Death as Judgement

One of the well known commandments is "Thou shalt not kill." However, it seems that death is the single most used judgement for violations of the Leviticus law.

Not only is killing sanctioned as an act of punishment for egregious violations, being put to death is also commanded for less abhorrent crimes, as in Leviticus 20:11;

If there is a man who lies with his father's wife, he has uncovered his father's nakedness; both of them shall surely be put to death, their bloodguiltiness is upon them. (NASB)

Death for seemingly unknown reasons

During the Exodus God commanded that Israel slaughter nation after nation. Thousands upon thousands, if not millions, of people were put to death as Israel came in and took over the promised land. Why did God tell Israel to do this?

  • Can you explain why God commanded Israel to slaughter nation after nation?
  • @JonathonByrd I thought it might be somehow relevant to your question that God's "character" appears to change noticeably from the Old to New Testament. Make of it what you will.
    – Chelonian
    Sep 21 '11 at 23:25
  • 3
    List of all killing events (135 events, 2,476,636 dead according to the bible and 25M estimated deaths)
    – Sven
    Sep 22 '11 at 11:36
  • @JonathonByrd - I noticed your question and have found an answer that satisfies me 'in very few places' so added a post.
    – Mike
    Jun 21 '12 at 14:18
  • Also important to note that "Thou shalt not murder" is closer to what the commandment says.
    – zpletan
    Jun 21 '12 at 15:57

To preserve the sanctity of life

Genesis 9:6

Whoso sheddeth man's blood, by man shall his blood be shed: for in the image of God made he man.

The Lord commands that those who commit certain sins must die because they have despised those made in His own image. It's also worth noting that one of the reasons for the flood (where all but 8 were killed) was the attempt to pollute mankind and introduce a demonic likeness (see Nephilim).

As punishment for a nation

Isaiah 13

1 The burden of Babylon, which Isaiah the son of Amoz did see. 2 Lift ye up a banner upon the high mountain, exalt the voice unto them, shake the hand, that they may go into the gates of the nobles. 3 I have commanded my sanctified ones, I have also called my mighty ones for mine anger, even them that rejoice in my highness. 4 The noise of a multitude in the mountains, like as of a great people; a tumultuous noise of the kingdoms of nations gathered together: the Lord of hosts mustereth the host of the battle. 5 They come from a far country, from the end of heaven, even the Lord, and the weapons of his indignation, to destroy the whole land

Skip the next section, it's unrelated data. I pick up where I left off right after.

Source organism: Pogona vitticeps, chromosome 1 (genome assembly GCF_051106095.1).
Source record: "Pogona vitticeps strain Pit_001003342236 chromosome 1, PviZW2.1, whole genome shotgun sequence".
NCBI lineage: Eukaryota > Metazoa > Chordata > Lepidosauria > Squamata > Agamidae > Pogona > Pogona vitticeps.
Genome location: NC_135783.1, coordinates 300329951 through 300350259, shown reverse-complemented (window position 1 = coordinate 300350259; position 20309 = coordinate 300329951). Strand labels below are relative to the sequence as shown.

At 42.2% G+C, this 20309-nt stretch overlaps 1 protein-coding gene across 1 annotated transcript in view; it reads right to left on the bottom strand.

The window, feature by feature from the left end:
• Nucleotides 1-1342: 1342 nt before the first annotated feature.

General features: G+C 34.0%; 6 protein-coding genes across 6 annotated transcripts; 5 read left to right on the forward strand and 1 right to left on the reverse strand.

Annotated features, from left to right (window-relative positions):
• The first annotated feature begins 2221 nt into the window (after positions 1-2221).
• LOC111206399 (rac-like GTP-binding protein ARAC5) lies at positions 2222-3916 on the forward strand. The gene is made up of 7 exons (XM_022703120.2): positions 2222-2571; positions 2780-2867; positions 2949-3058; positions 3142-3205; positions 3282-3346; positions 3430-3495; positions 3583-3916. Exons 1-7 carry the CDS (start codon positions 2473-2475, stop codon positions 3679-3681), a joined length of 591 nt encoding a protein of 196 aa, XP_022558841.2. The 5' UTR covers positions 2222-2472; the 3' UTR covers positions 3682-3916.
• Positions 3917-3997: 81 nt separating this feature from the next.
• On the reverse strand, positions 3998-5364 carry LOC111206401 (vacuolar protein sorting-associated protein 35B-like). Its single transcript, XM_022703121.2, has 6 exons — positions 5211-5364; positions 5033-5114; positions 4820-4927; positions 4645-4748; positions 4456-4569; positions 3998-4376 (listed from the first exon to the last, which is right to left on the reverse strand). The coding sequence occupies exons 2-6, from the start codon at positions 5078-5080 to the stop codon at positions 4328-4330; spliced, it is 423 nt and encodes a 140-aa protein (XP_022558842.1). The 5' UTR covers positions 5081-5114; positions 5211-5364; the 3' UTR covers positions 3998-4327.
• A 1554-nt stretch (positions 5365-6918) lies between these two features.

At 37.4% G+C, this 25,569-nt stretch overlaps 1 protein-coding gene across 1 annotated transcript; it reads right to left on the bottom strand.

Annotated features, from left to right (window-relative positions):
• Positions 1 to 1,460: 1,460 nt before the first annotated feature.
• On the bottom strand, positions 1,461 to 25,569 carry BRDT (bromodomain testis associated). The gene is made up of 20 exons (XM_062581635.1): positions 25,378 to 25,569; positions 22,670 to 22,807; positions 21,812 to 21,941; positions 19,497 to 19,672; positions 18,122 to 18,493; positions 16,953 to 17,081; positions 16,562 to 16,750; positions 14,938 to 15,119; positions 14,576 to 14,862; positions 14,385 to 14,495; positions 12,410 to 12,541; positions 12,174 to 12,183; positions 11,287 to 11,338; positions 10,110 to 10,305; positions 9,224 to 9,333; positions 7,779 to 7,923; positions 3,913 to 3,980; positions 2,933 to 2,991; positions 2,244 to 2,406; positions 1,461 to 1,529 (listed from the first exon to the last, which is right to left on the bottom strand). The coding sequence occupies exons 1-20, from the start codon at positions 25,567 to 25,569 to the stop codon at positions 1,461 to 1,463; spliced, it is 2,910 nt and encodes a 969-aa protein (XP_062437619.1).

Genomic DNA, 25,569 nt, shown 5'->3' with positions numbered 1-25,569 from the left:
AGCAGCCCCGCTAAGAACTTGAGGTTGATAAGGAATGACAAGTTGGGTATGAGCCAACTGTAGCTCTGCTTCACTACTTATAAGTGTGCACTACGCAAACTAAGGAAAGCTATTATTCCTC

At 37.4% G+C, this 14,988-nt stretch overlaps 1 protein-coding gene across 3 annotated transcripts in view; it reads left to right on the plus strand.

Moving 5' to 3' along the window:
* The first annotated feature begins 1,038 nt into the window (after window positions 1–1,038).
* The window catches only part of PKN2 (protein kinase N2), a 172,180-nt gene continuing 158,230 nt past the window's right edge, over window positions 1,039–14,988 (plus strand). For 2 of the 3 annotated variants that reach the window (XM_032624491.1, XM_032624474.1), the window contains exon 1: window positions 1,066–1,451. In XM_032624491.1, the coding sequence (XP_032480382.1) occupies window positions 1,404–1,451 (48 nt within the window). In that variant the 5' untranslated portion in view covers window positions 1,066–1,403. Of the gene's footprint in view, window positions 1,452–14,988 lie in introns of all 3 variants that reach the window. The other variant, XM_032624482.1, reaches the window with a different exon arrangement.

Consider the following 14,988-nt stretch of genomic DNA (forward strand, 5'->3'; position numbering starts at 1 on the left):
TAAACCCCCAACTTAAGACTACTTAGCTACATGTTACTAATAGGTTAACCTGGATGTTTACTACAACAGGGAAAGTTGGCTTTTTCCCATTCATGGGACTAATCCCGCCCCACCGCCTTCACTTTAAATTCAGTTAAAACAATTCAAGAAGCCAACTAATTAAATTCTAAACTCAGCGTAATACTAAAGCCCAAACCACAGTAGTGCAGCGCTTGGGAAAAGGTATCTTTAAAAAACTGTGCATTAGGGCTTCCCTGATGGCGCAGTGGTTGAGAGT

If a nation ignores warnings from God of impending judgment if they fail to repent of their wicked ways then God must then act in judgment, otherwise how could we believe that any of His promises would stand?

In the passage above we also see evidence the God can use a pagan or unrighteous nation as an instrument of judgment. He also used Israel as an instrument of judgment against the Hittites, Amorites, Canaanites, Perizzites, Hivites, and the Jebusites because of the abominations they had committed.

Rejection of God

Hebrews 10:28

Anyone who rejected the law of Moses died without mercy on the testimony of two or three witnesses.

While the physical death might seem severe, the real punishment is reserved until the dead are judged. This is still the case regardless of whether capital punishment is still in occurring. Though "God is not willing that any should perish", those who have rejected His offer of mercy will not only die but be cast into the place "where the worm does not die and the fire is not quenched".

Because He is Sovereign

God allowed the sons and daughters of Job to be killed. Our natural inclination might be to protest that God is unjust (like Job's wife), however Job understood that the Lord is sovereign. Despite restoring a larger number of possessions, God blesses Job with exactly the same number of sons and daughters. When we grasp that our existence on this earth is fleeting we may, like Paul, look forward to the day when we can put off this tent.


You must remember that God as the author of life has some rights that we as humans do not have. If he should decide to end my life than he has the right where us mere mortals have not.